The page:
In a previous post, The bogus lingo of big-shot leadership, I commented on ridiculously misconceived ways of describing leadership attributes. Glib business-school textbooks, sloppy newspaper articles and trite job advertisements are full of distorted hype and delusional clichés. There’s an obsession with ‘charisma’, with ‘passion’, with ‘transformational’ leadership and so on.
But why make a fuss about this inflated language? Who cares?
Well, it matters to me because, having had a fair bit to do with community-oriented programs for emerging leaders (more about that later), I believe it’s important to demythologise the concept of leadership – which means looking critically at the way people talk and write about this topic.
In considering what makes a good leader, we need to shift the focus away from captains of industry, political chiefs and other (usually male) big shots. Not all leaders occupy prominent positions at the head of an organisation. Leadership can develop, and have a significant impact, in many different roles and at all levels. It’s not primarily about the rank you hold. It’s about the influence you exert over others – which depends largely on what kind of individual you are, how you relate to those around you, what values you embody – and how you use language to communicate.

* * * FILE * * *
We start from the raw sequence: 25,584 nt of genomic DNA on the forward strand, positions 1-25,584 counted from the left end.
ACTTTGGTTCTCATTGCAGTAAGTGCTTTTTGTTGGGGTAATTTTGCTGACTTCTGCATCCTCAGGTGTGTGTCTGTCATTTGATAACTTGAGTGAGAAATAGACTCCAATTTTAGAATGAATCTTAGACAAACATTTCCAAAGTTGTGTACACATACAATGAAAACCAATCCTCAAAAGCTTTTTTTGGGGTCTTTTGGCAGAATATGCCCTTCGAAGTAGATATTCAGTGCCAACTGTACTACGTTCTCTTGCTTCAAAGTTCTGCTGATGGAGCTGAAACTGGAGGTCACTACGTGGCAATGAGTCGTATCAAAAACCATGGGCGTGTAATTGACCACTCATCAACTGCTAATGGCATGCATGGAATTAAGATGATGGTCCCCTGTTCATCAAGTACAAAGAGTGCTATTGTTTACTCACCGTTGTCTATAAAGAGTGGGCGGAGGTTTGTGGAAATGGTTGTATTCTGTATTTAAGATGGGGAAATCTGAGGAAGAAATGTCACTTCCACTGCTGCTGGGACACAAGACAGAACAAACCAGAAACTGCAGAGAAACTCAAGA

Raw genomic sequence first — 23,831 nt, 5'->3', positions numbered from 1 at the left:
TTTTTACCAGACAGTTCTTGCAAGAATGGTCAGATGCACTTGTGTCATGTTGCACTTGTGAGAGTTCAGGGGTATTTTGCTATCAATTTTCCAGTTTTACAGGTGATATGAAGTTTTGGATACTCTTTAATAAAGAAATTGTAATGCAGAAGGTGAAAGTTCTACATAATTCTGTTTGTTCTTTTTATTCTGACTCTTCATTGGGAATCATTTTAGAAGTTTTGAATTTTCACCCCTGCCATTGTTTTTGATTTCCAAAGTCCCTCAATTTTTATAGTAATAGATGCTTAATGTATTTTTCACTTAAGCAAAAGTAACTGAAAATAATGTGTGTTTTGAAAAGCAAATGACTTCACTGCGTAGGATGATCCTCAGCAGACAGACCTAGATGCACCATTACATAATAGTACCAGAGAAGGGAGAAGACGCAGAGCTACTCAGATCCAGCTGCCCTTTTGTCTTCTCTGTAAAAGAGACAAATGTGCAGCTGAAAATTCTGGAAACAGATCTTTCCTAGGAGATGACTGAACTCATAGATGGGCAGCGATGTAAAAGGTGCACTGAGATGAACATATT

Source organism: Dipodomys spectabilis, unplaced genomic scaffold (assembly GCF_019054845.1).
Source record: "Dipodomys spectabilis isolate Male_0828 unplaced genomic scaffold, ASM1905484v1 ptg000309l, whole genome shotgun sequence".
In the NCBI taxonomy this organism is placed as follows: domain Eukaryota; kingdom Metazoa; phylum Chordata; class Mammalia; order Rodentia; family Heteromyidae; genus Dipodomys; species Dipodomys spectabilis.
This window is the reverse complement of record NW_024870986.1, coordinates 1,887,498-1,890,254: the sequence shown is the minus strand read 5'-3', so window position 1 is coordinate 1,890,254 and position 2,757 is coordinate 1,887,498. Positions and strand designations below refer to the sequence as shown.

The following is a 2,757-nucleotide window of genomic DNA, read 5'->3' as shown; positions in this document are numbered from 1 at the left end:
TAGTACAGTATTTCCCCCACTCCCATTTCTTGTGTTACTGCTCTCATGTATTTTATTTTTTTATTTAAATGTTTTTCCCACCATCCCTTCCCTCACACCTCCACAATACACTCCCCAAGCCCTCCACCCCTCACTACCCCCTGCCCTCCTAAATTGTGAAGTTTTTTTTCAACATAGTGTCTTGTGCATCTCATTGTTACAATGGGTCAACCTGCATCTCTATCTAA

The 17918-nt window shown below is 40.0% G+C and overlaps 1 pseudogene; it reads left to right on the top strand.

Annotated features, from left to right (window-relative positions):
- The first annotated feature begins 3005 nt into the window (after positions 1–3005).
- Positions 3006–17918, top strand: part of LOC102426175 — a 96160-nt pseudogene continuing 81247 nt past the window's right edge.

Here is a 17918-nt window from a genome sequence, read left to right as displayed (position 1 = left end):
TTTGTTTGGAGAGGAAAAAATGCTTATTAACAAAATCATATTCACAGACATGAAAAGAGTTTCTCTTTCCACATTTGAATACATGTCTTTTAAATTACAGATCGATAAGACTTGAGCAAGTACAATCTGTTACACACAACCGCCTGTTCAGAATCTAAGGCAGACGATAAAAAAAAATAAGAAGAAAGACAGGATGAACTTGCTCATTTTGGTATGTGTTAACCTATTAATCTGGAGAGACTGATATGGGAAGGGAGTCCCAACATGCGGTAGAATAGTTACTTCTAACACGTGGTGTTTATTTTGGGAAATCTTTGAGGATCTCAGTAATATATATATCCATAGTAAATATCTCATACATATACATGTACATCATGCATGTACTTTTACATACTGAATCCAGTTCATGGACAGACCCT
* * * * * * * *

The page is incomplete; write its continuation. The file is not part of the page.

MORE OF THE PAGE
A New Yorker cartoon by Steiner (reproduced here on the ‘fair use’ principle) captures some of this nicely. The patriarchal figure at the front of his flock may think he’s in charge, but the real leadership is coming from further back – and not from an aggressive round-up sheepdog either, but from a quiet female cat. ‘She’s not all over you, but she gets the job done.’
In what I’m calling the bogus lingo of big-shot leadership, personal attributes are too often idealised. In the real world, most leaders are not heroes, clairvoyants or saints. They are just ordinary individuals with an unusually strong sense of purpose, and enough basic knowledge and skills to pursue that purpose in an energetic, persuasive way that draws followers along in a shared commitment.